How to Successfully Recruit Product Managers and Technical Roles
Recruiting is evolving right in front of us. The way we recruit today is much different than it was 10 years ago, and I would even go as far as saying that in the past 2-3 years a revolution has occurred that has inherently broken recruiting as we know it. Technical recruiting is one of the areas where we have seen the most change. Three years ago the buzz was all about LinkedIn. Back then we were taught that it was the best social platform for finding candidates, but I don’t believe that’s the case anymore.
The economic pendulum has swung and hiring has picked up again. With the demand for technically proficient people and product managers growing at an astonishing rate, it seems like every organization is struggling to find the right talent to fit into their “puzzle.” These companies are looking for the “wicked” smart people who aren’t only technically capable, but have excellent communication skills across the board. However, there’s simply not enough of these individuals to go around and recruiters are all pulling from the same group of potential candidates.
So, what’s the answer? Why are some of us more successful in recruiting product managers and technical people than others are? I wish I could give you an easy answer, but I can’t. Instead, I am going to give you a very broad answer. Maybe one day in the near future it won’t be as difficult, but as it stands today these are the obstacles recruiters have to overcome.
Think like your candidates
If you’re looking for technical people, you need to think like they do. You need to be bright and analytical to understand their concerns, and go to the sites they like to hang out on. In other words, you have to be like an undercover private investigator and LIVE the life of an engineer. Once you have their interest, you’ll need to move FAST because at the end of the day we have to attract the right people quickly. It will boil down to your sales skills. The companies with the best salary, stock options and sign-on bonuses will succeed, unless your story alone is compelling enough to pique their interest.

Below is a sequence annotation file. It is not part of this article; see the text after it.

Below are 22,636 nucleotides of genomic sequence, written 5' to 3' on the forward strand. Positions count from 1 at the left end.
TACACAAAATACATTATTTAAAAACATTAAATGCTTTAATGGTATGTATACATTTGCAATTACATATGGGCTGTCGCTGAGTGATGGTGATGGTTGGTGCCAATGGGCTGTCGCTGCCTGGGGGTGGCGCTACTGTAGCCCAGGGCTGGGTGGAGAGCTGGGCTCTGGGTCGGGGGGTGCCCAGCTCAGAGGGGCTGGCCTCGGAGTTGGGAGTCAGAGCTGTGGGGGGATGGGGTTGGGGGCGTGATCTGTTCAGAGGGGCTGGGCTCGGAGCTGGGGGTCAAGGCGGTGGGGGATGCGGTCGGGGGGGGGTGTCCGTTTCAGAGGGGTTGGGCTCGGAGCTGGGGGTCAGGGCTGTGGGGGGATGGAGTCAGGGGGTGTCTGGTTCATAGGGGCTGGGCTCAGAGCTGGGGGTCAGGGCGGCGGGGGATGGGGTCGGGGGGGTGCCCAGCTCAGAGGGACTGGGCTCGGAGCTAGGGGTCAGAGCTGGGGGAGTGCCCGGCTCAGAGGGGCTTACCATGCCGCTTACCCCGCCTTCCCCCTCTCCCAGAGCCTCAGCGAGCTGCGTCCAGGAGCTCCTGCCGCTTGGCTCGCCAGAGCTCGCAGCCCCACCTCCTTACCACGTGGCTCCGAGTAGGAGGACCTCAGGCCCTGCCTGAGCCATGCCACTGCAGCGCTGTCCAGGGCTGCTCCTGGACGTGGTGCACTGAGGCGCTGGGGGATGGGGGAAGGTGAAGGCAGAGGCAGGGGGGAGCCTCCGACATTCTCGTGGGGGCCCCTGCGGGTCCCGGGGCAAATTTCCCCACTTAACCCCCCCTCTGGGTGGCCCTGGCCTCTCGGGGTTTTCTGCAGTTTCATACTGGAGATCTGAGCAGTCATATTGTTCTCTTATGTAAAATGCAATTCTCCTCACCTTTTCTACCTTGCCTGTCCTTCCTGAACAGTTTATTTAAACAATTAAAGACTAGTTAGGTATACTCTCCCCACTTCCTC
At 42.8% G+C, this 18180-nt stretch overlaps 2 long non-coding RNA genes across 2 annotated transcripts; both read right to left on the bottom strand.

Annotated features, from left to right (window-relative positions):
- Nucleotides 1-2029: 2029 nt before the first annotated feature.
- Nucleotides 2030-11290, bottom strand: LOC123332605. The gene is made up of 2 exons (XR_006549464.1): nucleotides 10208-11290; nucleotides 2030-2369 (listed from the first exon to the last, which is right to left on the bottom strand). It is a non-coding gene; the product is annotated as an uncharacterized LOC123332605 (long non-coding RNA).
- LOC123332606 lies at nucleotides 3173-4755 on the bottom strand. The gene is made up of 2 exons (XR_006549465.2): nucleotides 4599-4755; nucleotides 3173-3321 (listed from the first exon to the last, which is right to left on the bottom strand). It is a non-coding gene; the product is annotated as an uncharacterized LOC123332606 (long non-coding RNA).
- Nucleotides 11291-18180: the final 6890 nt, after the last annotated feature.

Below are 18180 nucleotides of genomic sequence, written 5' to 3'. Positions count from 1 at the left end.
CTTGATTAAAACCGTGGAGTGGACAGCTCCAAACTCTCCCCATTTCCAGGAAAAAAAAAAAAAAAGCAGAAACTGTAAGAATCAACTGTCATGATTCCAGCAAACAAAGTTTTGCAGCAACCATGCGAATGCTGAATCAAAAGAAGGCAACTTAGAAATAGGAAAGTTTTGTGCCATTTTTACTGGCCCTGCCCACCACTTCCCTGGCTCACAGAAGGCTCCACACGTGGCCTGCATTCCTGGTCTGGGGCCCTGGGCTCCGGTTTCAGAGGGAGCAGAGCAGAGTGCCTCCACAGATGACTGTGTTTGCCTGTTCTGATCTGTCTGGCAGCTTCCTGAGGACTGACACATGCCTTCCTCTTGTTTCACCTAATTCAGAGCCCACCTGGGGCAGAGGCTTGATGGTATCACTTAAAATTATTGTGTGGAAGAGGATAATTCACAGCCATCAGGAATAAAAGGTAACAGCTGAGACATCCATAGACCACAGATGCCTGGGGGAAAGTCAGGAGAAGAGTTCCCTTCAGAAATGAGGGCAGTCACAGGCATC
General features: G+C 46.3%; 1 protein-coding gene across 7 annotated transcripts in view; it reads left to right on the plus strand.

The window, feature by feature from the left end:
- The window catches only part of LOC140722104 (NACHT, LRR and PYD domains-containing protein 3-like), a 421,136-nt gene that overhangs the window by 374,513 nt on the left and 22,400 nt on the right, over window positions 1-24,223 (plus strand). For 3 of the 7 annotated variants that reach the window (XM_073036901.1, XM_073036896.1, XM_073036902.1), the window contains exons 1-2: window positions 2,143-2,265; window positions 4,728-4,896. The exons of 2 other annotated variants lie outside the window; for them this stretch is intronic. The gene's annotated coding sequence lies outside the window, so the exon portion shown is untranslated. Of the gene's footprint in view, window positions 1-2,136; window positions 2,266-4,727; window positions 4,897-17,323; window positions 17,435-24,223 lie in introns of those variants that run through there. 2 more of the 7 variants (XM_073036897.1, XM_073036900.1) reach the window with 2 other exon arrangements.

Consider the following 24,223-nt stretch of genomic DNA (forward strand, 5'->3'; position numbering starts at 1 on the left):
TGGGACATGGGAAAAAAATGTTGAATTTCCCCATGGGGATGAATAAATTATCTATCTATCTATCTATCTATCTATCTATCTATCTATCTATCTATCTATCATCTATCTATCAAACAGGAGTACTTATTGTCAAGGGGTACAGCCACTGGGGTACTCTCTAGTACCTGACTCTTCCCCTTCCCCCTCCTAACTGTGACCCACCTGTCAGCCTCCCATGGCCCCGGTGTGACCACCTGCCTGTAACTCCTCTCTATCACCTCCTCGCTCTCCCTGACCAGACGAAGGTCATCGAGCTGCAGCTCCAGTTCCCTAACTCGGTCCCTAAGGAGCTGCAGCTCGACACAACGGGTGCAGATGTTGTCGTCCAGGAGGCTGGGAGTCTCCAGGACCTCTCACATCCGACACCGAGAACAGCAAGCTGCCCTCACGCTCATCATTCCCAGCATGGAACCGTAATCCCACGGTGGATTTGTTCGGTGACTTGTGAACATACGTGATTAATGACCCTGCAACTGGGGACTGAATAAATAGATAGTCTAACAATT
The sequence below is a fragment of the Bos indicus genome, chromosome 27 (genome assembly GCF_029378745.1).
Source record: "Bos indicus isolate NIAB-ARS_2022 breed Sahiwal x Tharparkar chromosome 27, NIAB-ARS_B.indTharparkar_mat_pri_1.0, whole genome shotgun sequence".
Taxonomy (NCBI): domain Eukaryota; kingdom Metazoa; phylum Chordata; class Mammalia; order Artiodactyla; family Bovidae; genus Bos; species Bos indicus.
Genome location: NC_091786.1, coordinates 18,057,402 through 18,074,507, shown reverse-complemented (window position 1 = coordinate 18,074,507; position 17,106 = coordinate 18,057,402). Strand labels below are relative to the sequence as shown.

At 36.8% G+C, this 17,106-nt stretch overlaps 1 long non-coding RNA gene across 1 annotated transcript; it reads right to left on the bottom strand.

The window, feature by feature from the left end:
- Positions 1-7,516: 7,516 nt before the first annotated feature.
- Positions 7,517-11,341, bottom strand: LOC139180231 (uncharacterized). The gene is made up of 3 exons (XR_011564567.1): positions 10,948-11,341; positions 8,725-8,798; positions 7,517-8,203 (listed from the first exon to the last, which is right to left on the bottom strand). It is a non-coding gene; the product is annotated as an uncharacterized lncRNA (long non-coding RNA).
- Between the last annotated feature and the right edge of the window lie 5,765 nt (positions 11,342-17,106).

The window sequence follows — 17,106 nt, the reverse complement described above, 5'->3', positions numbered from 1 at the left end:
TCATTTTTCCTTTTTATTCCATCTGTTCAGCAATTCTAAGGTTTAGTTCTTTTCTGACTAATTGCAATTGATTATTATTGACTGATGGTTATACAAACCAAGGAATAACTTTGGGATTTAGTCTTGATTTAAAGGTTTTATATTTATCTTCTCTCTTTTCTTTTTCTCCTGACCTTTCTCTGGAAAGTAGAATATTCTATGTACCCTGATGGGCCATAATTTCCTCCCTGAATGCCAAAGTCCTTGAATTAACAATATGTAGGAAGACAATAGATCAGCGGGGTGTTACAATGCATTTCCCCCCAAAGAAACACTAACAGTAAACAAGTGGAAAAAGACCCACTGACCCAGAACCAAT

Yes, most technical candidates have a LinkedIn profile and you can probably find them there. But don’t expect their profile to be completely up-to-date. They probably won’t have all of their skills listed because they don’t want to be bombarded by recruiters. You could spam them and get a low return rate on your InMails. While you could find hires that way, though I wouldn’t certainly wouldn’t rely on it.
You need to go deeper than that. Technical people like coding — they like hanging out in user groups, being on GitHub and blogging about the latest and greatest tech developments. The secret is to be creative in finding them and once you do, you need to talk their language. What excites them? What gets them out of bed every morning? Is it Ruby, Node, Java or iOS development? Is it managing people or seeing a product to completion? Do the like the thrill of a startup or stability?
It’s important to focus on one specific area. You can really dive into a skill set by focusing on two or three cities. Socially, there are groups where people talk about what their passion is. You can find them on a Facebook group. If you are going to find them on Facebook, you better offer something of interest. They may have a secret group and if you are trusted, they will let you in. You can also do candidate or company-targeted searches via Facebook’s Graph Search.
You can try tweeting. Remember, it isn’t about who you follow, but following the right people. So if you are going to tweet, start following and engaging with the people that you are targeting. Try not to focus on who follows you.
Big data is becoming increasingly important and people who adopt into the big data model will have head start on those who don’t. Why spam individuals when your response rate can be close to 100% by knowing exactly WHO to target?
Boolean searches are still alive and well and using Google is still a key part in finding the hard-to-find candidate. The ones who are better at it will be able to identify talent easier.
Most importantly, referrals are still a big piece when attracting and recruiting product managers and technical roles. The chances of them knowing someone is very high so utilize your employee referral program.
So, while this was a long drawn out answer to a simple question, the fact remains that there is a limited pool of individuals that have the specific skill sets that you may be looking for to recruit product managers or technical positions.
Just wait though, before you figure it out it will change again.
I wish you the best of luck!
This post was written by Will Thomson